Building a strategic data advantage

Digital Realty

By Matt Miszewski, SVP of Sales and Marketing, Digital Realty
Friday, 17 October, 2014


Digital realty matt miszewski

What is the purpose of a data centre? Is it simply a place for you to plug in your servers, or can it address a higher business purpose?

According to Gartner, while IT spend in Australia was forecast to grow by 2.5% to $76.5 billion this year, this figure is well below the global rate of 3.2%. With IT spending being monitored so closely by all organisations, it is very important to make informed decisions about your next data centre. By making better decisions about your data centre, it becomes a driver of top-line growth, and not just a line item on an organisation’s P&L.

Considering that an organisation’s next data centre could very possibly be its biggest single IT investment decision, it is paramount that the right data centre strategic partner is being selected, so that investment delivers a better return on capital spent and operational dollars.

However, what if your data centre investment could also contribute to delivering on business goals, thereby driving top-line growth? Having a sound data centre strategy in place can be a key driver of business growth.

Developing your data centre strategy

Psychologist Abraham Maslow developed his hierarchy of needs, a theory of self-actualisation, which argues that human needs are met in a certain order. First come basic needs (such as food and water), then the ‘higher’ needs, such as problem solving and creativity. When modified, these can actually apply to a data centre.

Step 1: Basic needs - uptime and availability
This is the most basic need of every data centre client and comprises space, power, cooling and connectivity. While many providers do provision these basic needs, they are far from equal. In Maslow’s world, there is a difference between basic food for survival and a healthy diet.

Step 2: Need for safety - disaster preparedness
Natural disasters do happen, and they can be more serious than anticipated. A data centre provider should offer geographic diversity, low-risk locations and redundant systems for power, cooling and connectivity. However, nothing makes a difference like operational experience; a data centre provider should have been through the drill before, on a number of occasions.

Step 3: Need for support - access to a partner/connectivity ecosystem
An organisation needs easy access to an ecosystem of cloud/SaaS providers and connectivity partners, enabling it to connect with best-of-breed services, providing flexibility and purchasing power, and allowing easy connection with its own partners. There are few data centre providers with many of these partners inside their own network. Select one that offers support.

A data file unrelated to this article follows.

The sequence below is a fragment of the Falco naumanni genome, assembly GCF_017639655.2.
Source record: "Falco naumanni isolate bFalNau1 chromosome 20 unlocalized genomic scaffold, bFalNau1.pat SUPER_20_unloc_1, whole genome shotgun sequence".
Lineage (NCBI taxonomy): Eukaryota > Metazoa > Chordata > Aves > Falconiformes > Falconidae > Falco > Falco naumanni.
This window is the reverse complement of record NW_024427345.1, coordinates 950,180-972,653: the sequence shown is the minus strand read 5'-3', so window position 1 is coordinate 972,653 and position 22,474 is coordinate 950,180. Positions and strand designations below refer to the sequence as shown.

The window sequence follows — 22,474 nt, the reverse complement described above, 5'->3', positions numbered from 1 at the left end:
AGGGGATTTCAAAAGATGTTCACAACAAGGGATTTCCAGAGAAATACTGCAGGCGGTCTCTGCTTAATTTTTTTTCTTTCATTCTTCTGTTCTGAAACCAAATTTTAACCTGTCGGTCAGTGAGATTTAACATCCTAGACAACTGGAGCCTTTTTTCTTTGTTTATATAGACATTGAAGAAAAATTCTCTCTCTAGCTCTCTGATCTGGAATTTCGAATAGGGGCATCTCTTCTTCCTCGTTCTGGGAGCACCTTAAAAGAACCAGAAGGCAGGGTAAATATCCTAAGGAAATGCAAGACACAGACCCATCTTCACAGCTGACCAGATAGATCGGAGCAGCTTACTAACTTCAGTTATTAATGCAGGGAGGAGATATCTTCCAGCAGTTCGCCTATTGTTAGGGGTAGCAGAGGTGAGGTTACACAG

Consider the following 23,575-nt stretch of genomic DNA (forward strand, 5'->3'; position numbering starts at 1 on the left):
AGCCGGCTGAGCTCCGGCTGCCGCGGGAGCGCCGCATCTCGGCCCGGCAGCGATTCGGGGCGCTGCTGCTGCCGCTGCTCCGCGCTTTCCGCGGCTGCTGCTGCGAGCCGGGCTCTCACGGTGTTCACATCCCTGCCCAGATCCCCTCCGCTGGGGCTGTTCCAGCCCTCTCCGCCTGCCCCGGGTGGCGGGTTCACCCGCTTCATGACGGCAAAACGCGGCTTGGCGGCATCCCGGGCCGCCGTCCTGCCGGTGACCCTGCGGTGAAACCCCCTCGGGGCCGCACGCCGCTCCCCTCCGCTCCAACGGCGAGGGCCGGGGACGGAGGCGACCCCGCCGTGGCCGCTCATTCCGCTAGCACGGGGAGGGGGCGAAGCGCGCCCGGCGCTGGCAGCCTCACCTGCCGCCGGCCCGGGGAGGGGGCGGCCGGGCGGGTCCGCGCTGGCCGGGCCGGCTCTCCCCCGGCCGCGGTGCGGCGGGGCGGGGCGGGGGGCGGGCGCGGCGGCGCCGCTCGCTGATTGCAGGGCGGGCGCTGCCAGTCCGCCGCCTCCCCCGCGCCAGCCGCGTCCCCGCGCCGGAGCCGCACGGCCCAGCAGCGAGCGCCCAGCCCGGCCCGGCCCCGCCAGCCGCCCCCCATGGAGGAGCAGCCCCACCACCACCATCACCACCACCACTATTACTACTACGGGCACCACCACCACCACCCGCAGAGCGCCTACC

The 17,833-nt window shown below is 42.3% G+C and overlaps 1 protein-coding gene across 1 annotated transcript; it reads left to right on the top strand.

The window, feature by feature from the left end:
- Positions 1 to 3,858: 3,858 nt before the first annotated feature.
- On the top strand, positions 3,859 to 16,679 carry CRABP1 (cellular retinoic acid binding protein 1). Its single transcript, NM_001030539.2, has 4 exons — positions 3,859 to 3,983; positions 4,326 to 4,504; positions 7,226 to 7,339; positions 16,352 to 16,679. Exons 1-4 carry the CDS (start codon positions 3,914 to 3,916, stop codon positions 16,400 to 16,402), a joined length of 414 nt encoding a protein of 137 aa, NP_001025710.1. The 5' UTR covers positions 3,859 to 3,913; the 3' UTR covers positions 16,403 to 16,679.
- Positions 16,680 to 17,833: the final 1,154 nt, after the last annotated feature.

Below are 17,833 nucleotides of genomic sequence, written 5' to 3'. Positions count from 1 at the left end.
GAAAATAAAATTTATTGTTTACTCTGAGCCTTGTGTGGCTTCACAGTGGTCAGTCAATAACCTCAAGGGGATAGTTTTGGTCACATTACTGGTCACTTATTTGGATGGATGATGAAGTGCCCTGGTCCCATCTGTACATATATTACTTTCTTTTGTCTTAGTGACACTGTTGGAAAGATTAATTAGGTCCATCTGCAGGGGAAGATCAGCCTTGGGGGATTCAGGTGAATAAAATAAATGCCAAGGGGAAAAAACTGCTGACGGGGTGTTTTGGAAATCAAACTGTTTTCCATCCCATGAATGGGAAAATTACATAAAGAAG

Step 4: Need for vision - additional footprint where and when it is needed
A data centre needs to be able to grow with the business, in the locations where the business wants to be. Beyond regional growth, organisations’ workloads are changing. They need forward deployment of resources, edge solutions, retail operations and disaster recovery.

A data centre provider needs to help its customers see beyond the cloud and contemplate the fog. Further, it must have the scope to enable its customers the flexibility depending on where the data will need to be and go tomorrow.

Step 5: Need for a data advantage - data centre strategy
Working through the first four stages of the hierarchy of needs, organisations are now at the fifth level. At this highest level, a data centre gives a business a competitive edge, and enables new revenue opportunities.

How? Data centres will deliver a faster time to market to deliver new services and products more quickly. Moreover, when new global markets open up to an organisation, they need to enter those markets in weeks not months.

With the right data centre provider, access to partners will deliver the performance and service levels needed. They will also connect an organisation to network providers that understand its business and spur on its growth.

When a data centre provider understands your industry well enough to decrease the latency of your app, you win - and grow.

Not all data centres are created equal. To turn your data centre into a strategic asset, you should not only look to satisfy basic data centre needs, but also look to build a data advantage.

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